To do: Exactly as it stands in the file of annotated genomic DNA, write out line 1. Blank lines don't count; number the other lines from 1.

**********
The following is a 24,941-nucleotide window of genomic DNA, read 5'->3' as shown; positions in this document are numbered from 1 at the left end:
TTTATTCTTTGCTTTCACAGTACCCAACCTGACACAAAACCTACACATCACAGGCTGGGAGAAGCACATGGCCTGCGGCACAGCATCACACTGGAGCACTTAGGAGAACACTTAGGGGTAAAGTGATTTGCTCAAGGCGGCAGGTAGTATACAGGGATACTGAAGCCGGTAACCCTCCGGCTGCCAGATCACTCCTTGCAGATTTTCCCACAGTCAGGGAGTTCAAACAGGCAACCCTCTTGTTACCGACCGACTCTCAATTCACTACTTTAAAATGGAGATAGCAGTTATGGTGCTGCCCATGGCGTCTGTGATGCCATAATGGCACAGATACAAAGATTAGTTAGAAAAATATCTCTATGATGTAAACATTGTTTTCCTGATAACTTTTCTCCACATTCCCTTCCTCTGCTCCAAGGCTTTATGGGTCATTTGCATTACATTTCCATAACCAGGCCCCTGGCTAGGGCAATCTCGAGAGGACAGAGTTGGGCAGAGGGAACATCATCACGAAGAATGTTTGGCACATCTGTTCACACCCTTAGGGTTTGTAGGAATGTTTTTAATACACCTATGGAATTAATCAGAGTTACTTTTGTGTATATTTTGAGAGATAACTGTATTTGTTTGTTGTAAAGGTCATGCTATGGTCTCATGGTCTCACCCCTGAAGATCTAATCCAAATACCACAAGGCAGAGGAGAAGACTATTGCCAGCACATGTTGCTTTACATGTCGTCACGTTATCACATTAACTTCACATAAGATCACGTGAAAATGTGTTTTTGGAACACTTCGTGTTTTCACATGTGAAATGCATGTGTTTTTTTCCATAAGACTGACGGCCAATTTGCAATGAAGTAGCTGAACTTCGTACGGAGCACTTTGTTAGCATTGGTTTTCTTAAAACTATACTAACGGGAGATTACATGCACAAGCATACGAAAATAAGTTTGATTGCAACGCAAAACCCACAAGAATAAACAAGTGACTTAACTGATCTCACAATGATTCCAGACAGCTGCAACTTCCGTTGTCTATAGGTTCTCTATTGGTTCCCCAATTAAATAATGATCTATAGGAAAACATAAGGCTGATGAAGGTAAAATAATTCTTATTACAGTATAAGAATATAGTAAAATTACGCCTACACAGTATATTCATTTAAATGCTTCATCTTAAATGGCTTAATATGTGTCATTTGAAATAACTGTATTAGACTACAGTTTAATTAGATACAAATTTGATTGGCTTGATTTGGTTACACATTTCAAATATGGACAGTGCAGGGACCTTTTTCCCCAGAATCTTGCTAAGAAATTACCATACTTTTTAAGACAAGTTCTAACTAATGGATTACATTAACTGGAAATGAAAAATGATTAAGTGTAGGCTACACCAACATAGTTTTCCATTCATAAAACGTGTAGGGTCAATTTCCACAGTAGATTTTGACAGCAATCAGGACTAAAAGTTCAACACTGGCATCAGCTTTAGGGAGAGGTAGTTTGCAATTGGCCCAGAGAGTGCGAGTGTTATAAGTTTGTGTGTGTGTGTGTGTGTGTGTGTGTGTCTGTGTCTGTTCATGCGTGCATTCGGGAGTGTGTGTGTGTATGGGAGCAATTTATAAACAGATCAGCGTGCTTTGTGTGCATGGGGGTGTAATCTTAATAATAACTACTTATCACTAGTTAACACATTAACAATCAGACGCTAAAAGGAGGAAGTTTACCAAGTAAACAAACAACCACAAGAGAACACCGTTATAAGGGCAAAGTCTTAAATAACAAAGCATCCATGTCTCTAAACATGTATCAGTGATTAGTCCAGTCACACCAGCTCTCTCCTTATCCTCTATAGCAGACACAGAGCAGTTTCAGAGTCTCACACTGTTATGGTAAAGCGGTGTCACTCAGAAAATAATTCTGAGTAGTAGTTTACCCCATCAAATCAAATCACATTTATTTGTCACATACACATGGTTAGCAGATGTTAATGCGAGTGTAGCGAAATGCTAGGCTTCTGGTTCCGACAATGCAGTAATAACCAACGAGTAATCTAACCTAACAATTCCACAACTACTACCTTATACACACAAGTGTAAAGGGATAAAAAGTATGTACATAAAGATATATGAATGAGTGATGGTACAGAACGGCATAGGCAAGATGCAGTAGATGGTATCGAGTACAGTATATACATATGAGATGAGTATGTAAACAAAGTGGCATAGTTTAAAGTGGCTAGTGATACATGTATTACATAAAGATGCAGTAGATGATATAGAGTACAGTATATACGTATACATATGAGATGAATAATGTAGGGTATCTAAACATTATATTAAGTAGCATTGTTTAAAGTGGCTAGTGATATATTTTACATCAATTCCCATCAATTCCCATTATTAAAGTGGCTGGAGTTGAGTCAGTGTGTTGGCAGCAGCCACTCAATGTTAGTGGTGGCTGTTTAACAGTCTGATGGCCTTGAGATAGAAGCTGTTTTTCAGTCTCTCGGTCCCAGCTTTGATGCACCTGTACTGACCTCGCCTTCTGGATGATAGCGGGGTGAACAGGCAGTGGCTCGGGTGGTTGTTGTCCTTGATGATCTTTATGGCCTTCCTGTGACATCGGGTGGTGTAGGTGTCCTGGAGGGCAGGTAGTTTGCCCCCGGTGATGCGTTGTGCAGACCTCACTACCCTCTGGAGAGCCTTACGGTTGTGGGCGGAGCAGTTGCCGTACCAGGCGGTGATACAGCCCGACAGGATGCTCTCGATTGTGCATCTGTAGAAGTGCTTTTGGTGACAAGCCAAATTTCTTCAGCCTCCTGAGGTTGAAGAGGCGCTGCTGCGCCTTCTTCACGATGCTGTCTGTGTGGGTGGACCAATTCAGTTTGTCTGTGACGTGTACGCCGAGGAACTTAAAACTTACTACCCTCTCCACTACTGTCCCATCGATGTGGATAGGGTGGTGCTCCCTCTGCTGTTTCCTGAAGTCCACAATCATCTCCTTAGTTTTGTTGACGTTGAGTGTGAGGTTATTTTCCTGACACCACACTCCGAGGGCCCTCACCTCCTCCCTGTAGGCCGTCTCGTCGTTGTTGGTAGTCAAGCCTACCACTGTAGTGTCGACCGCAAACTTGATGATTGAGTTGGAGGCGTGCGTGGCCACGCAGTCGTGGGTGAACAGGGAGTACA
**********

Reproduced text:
The following is a 24,941-nucleotide window of genomic DNA, read 5'->3' as shown; positions in this document are numbered from 1 at the left end: